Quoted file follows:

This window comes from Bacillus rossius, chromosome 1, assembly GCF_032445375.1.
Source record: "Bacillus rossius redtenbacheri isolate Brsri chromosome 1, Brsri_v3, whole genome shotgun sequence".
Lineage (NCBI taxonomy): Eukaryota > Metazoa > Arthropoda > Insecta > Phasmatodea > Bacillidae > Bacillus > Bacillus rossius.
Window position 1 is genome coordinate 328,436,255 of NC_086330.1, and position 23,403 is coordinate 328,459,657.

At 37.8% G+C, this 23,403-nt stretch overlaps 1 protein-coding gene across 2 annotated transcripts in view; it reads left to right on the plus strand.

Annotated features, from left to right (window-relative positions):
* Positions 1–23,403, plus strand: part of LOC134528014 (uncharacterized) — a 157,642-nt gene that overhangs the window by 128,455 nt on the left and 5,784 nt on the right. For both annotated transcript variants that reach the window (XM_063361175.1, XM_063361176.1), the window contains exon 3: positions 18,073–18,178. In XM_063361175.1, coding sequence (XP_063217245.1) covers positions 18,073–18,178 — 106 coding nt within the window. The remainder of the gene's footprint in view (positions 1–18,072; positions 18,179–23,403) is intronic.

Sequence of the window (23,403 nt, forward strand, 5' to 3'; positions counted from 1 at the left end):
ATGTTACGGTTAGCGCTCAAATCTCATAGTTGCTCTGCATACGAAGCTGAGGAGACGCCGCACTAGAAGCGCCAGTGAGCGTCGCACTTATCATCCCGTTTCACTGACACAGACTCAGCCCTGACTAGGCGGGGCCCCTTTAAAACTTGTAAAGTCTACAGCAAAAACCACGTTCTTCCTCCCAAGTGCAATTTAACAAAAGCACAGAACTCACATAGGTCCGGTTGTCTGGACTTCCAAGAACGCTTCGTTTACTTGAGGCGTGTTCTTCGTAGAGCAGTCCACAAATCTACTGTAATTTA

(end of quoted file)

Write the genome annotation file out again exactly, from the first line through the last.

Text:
This window comes from Bacillus rossius, chromosome 1, assembly GCF_032445375.1.
Source record: "Bacillus rossius redtenbacheri isolate Brsri chromosome 1, Brsri_v3, whole genome shotgun sequence".
Lineage (NCBI taxonomy): Eukaryota > Metazoa > Arthropoda > Insecta > Phasmatodea > Bacillidae > Bacillus > Bacillus rossius.
Window position 1 is genome coordinate 328,436,255 of NC_086330.1, and position 23,403 is coordinate 328,459,657.

At 37.8% G+C, this 23,403-nt stretch overlaps 1 protein-coding gene across 2 annotated transcripts in view; it reads left to right on the plus strand.

Annotated features, from left to right (window-relative positions):
* Positions 1–23,403, plus strand: part of LOC134528014 (uncharacterized) — a 157,642-nt gene that overhangs the window by 128,455 nt on the left and 5,784 nt on the right. For both annotated transcript variants that reach the window (XM_063361175.1, XM_063361176.1), the window contains exon 3: positions 18,073–18,178. In XM_063361175.1, coding sequence (XP_063217245.1) covers positions 18,073–18,178 — 106 coding nt within the window. The remainder of the gene's footprint in view (positions 1–18,072; positions 18,179–23,403) is intronic.

Sequence of the window (23,403 nt, forward strand, 5' to 3'; positions counted from 1 at the left end):
ATGTTACGGTTAGCGCTCAAATCTCATAGTTGCTCTGCATACGAAGCTGAGGAGACGCCGCACTAGAAGCGCCAGTGAGCGTCGCACTTATCATCCCGTTTCACTGACACAGACTCAGCCCTGACTAGGCGGGGCCCCTTTAAAACTTGTAAAGTCTACAGCAAAAACCACGTTCTTCCTCCCAAGTGCAATTTAACAAAAGCACAGAACTCACATAGGTCCGGTTGTCTGGACTTCCAAGAACGCTTCGTTTACTTGAGGCGTGTTCTTCGTAGAGCAGTCCACAAATCTACTGTAATTTA